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Using Hints to Reduce the Read Miss Penalty for Flat COMA Protocols*

M?rten Bj?rkman, Fredrik Dahlgren, and Per Stenstr?m

Department of Computer Engineering, Lund University

P.O. Box 118, S-221 00 LUND, Sweden

locating a copy can include several directory lookups. This is in contrast to in CC-NUMA machines where a single directory lookup locates a copy.

COMA machines can also locate copies using a single directory lookup as in CC-NUMA machines which is the basic idea behind the flat COMA (COMA-F) proposal by Stenstr?m et al. [17]. When a cache miss cannot be serviced by the local attraction memory, the miss request is sent to a directory which then forwards the request to an attraction memory that keeps a copy of the block. This attraction memory then returns the copy to the requesting node. While the whole transaction often includes three network traversals, two network traversals would suffice, did the requesting node know where to retrieve a copy.

To be able to send the read-miss request directly to a holder of the block, one can associate an identifier of the potential block holder?called a hint?with each attraction-memory block-frame. This concept was incorporated in a COMA-F protocol by Gupta et al. in [12]. If the hint is correct, the copy is retrieved in two network traversals but if the hint turns out to be wrong, the directory has to be interrogated. Since this costs the latency of an extra network traversal, the hints must be correct in at least fifty percent of the cases to reduce the read miss penalty.

We evaluate in this paper the performance improvement using hints on a simulated flat COMA machine and four benchmark applications. While we evaluate the protocol using hints according to [12], we find that the savings can be offset by the extra network traversals associated with unsuccessful hints. This motivates us to study a new protocol using hints that simultaneously sends a request to the potential holder as well as to the directory; clearly, unsuccessful hints do not introduce extra miss latency in this protocol. Although we find that this protocol cuts the read-miss penalty?in some case by 14%?the improvement is limited by the small fraction of misses that can use hints and the low success rate of hints.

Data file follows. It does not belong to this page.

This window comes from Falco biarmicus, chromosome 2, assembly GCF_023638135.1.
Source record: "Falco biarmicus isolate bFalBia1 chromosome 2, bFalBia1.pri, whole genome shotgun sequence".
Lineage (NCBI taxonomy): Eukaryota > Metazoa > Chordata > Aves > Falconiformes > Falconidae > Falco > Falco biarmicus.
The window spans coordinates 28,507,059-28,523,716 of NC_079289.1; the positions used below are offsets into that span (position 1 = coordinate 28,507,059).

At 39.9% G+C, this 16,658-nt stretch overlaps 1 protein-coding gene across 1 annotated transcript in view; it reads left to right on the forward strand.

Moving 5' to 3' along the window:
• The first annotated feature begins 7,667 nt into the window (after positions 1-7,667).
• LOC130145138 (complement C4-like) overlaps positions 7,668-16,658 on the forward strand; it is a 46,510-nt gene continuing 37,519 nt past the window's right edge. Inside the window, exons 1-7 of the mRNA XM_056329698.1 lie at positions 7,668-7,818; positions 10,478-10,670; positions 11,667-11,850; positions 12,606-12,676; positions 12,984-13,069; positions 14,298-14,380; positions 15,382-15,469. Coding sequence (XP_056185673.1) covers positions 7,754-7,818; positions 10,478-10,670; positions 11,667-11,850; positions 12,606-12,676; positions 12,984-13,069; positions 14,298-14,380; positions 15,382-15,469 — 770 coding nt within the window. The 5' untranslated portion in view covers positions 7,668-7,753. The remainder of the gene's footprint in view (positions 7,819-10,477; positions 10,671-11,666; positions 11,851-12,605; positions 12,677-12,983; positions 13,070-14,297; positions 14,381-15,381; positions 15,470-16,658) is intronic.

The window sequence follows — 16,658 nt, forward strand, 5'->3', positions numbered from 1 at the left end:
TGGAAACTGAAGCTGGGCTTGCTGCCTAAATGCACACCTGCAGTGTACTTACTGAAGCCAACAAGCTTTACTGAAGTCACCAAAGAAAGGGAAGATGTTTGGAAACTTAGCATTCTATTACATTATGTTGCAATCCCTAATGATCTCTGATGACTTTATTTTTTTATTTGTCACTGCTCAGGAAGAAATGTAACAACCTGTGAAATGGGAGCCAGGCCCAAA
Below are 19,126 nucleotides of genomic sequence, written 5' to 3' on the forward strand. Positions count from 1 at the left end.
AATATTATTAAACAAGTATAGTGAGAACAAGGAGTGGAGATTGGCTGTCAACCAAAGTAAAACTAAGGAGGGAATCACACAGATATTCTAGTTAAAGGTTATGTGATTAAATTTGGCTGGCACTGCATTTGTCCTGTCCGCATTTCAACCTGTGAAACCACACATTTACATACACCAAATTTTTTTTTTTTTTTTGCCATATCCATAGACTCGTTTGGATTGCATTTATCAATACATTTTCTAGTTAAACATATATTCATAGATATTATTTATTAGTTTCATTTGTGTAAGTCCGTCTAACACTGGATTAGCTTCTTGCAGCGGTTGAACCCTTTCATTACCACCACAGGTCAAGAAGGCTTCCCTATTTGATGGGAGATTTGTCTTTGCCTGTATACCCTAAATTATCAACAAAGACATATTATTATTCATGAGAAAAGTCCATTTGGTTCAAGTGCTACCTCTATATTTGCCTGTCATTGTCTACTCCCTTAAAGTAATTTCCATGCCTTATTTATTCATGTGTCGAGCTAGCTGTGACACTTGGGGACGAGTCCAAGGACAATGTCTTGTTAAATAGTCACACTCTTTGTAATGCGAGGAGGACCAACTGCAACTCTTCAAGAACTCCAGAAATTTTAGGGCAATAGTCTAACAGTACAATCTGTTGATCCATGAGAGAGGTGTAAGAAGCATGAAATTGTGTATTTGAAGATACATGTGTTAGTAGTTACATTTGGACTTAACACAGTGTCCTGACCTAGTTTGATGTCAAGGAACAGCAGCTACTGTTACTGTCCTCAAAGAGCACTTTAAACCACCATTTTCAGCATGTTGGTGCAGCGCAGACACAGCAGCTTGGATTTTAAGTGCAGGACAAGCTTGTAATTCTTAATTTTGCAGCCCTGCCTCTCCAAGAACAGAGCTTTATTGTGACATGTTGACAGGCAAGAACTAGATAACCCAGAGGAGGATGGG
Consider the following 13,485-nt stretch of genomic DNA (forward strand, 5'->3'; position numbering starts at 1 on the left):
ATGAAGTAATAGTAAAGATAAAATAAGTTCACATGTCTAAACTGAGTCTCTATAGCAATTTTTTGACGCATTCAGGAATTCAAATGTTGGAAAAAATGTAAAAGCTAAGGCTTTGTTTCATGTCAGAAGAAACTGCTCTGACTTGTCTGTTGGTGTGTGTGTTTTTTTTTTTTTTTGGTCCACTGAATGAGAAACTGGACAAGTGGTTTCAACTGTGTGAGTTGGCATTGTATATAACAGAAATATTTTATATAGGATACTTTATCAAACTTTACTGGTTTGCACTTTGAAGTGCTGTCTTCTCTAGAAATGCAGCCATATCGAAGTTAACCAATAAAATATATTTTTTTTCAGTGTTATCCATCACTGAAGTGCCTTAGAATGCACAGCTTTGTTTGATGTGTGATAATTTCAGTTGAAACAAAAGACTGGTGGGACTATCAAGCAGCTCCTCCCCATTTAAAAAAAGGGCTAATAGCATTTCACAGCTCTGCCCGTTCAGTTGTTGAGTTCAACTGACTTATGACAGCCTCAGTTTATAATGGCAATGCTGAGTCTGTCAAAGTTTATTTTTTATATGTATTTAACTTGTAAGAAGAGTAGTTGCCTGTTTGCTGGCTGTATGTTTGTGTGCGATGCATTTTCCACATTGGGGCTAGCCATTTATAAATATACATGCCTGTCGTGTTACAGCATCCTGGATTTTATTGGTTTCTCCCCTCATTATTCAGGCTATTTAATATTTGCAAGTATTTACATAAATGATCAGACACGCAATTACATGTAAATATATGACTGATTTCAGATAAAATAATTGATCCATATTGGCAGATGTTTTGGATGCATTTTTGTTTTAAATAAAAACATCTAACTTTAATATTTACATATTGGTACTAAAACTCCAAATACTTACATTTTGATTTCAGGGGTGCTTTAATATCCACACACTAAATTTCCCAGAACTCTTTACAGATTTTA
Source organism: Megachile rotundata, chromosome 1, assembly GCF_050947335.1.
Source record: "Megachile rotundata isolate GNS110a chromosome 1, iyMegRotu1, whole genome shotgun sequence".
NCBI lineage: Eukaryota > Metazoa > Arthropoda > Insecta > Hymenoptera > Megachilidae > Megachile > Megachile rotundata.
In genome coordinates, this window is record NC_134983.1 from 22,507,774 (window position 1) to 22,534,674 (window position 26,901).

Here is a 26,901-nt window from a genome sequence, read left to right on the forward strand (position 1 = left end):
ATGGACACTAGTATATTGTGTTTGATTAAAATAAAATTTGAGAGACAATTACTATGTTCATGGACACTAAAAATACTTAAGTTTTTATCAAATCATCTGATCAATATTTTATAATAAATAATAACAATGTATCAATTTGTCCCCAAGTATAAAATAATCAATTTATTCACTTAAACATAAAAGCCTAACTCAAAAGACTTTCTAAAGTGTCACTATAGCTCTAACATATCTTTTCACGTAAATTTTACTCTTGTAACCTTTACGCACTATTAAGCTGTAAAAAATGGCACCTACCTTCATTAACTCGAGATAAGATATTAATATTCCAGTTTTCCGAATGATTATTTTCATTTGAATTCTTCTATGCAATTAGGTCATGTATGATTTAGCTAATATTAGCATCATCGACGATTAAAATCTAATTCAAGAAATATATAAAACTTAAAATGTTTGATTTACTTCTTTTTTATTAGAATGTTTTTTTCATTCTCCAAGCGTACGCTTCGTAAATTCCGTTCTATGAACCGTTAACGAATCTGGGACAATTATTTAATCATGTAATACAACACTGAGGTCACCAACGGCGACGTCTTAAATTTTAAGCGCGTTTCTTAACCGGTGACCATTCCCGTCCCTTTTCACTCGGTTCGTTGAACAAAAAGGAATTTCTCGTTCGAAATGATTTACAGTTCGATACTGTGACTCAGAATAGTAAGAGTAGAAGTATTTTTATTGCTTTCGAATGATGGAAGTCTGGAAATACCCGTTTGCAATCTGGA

In the next section, we review the latency associated with read misses in protocols for CC-NUMA and COMA machines and Section 3 presents a new COMA protocol that uses hints to reduce the read-miss penalty. We present our architectural simulation results in Sections 4 and 5 before we conclude in Section 6.
*This work was supported by the Swedish National Board for Technical Development (NUTEK) under the contract P855.


In flat COMA architectures, an attraction-memory miss must first interrogate a directory before a copy of the requested data can be located which often involves three network traversals. By keeping track of the identity of a potential holder of the copy?called a hint?one network traversal can be saved which reduces the read penalty.

We have evaluated the reduction of the read miss penalty provided by hints using detailed architectural simulations and four benchmark applications. The results show that a previously proposed protocol using hints actually can make the read miss penalty larger because when the hint is not correct, an extra network traversal is needed. This has motivated us to study a new protocol using hints that simultaneously sends a request to the potential holder and to the directory. This protocol reduces the read miss penalty for all applications but the protocol complexity does not seem to justify the performance improvement.

1. Introduction

Cache-coherent NUMA (CC-NUMA) and cache-only memory architectures (COMA) are two emerging styles of building scalable shared-memory architectures. Examples of the former type include the Stanford DASH [14] and the MIT Alewife [1] whereas the Swedish Institute of Computer Science's Data Diffusion Machine (DDM) [13] and Kendall Square Research?s KSR1 [4] are examples of the latter type. Both styles use processing nodes that consist of processors, caches, and a portion of the distributed main memory. In contrast to CC-NUMA machines, main memory in COMA is converted into huge caches called attraction memories, that support replication of data not only across caches, but also across memories.

The main advantage of COMA as compared to CC- NUMA machines is that a vast majority of replacement cache-misses can be handled in the local attraction memory [17]. However, to handle cache misses that cannot be carried out locally, a mechanism is needed that locates the node in which a copy of the memory block resides. DDM and KSR1?examples of hierarchical COMAs?use a hierarchical directory structure. Therefore, the latency of

In Proc. of the 1995 Int. Conf. on System Sciences
(28th HICSS), vol. I, pp. 242-251, IEEE Jan. 1995